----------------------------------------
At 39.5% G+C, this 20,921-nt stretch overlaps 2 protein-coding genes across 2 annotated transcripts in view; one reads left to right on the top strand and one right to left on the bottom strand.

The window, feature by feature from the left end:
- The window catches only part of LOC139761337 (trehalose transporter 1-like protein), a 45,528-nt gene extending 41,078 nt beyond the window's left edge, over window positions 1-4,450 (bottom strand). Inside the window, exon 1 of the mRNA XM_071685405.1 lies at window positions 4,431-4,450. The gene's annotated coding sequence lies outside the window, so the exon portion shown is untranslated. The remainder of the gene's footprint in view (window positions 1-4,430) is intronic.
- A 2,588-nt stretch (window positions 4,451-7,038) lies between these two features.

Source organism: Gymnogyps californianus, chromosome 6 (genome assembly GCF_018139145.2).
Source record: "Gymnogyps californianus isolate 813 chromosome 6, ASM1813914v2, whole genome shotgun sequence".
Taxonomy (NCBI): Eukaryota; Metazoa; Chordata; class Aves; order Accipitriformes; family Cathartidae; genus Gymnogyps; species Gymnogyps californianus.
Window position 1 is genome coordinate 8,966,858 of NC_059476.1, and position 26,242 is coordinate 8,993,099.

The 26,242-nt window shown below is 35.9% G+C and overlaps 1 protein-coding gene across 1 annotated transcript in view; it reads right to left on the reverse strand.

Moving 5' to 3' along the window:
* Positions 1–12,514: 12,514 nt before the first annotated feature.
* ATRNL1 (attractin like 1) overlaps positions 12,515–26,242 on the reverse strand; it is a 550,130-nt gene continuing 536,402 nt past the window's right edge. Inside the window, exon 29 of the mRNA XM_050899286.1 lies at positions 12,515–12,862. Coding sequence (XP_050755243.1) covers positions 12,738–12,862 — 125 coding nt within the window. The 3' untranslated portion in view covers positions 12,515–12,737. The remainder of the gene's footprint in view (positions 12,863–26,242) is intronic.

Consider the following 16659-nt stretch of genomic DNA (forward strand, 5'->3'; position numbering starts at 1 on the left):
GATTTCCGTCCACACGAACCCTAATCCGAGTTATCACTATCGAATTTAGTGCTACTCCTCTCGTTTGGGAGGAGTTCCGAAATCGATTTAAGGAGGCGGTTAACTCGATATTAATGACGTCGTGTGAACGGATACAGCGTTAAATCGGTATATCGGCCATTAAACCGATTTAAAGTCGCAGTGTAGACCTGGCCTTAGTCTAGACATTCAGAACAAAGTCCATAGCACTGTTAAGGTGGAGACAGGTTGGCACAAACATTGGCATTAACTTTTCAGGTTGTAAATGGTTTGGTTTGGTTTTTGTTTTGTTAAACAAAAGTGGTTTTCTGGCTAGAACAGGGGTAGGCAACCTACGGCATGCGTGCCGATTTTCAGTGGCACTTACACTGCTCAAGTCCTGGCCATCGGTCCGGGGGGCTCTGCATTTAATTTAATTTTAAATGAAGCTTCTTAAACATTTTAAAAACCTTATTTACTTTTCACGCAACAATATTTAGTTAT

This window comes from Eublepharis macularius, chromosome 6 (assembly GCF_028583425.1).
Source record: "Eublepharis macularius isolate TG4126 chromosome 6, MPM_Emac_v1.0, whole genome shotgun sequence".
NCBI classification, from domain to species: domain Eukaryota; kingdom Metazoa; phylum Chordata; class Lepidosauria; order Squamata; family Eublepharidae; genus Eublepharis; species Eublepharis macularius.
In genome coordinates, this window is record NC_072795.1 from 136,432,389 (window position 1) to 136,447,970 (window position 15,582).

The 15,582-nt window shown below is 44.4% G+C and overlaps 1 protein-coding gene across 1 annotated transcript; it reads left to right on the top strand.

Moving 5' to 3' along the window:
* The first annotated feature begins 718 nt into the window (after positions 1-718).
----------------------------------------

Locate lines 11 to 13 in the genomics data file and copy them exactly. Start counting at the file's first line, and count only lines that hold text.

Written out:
* Positions 1–12,514: 12,514 nt before the first annotated feature.
* ATRNL1 (attractin like 1) overlaps positions 12,515–26,242 on the reverse strand; it is a 550,130-nt gene continuing 536,402 nt past the window's right edge. Inside the window, exon 29 of the mRNA XM_050899286.1 lies at positions 12,515–12,862. Coding sequence (XP_050755243.1) covers positions 12,738–12,862 — 125 coding nt within the window. The 3' untranslated portion in view covers positions 12,515–12,737. The remainder of the gene's footprint in view (positions 12,863–26,242) is intronic.

Consider the following 16659-nt stretch of genomic DNA (forward strand, 5'->3'; position numbering starts at 1 on the left):